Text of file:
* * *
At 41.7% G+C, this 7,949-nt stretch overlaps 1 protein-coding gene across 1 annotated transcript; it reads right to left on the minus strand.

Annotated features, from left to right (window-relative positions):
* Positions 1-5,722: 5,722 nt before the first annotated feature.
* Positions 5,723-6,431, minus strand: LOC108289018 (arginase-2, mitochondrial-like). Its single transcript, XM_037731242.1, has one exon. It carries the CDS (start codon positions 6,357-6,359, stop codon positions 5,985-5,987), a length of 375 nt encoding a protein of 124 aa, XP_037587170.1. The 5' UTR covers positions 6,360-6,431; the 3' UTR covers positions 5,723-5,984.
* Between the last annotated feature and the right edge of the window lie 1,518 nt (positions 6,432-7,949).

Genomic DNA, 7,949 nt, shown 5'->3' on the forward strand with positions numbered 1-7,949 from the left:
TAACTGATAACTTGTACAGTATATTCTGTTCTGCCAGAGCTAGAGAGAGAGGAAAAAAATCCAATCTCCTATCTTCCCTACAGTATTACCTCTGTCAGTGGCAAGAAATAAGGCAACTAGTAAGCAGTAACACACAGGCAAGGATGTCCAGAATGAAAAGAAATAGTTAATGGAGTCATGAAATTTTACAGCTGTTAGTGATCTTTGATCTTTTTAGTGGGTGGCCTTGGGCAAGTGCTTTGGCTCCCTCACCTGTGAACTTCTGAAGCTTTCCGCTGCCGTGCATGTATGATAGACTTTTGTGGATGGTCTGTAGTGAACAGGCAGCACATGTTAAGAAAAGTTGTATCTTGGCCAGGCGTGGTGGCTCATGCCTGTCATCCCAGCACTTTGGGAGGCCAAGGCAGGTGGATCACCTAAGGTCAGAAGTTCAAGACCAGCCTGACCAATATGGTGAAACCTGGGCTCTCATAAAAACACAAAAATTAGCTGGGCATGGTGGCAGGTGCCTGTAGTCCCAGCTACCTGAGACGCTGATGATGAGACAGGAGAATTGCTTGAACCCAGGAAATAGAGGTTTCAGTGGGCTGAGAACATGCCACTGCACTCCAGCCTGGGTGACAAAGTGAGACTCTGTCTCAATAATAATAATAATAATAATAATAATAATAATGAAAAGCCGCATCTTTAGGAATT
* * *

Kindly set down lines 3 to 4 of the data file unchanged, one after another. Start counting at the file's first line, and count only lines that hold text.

* Positions 1-5,722: 5,722 nt before the first annotated feature.
* Positions 5,723-6,431, minus strand: LOC108289018 (arginase-2, mitochondrial-like). Its single transcript, XM_037731242.1, has one exon. It carries the CDS (start codon positions 6,357-6,359, stop codon positions 5,985-5,987), a length of 375 nt encoding a protein of 124 aa, XP_037587170.1. The 5' UTR covers positions 6,360-6,431; the 3' UTR covers positions 5,723-5,984.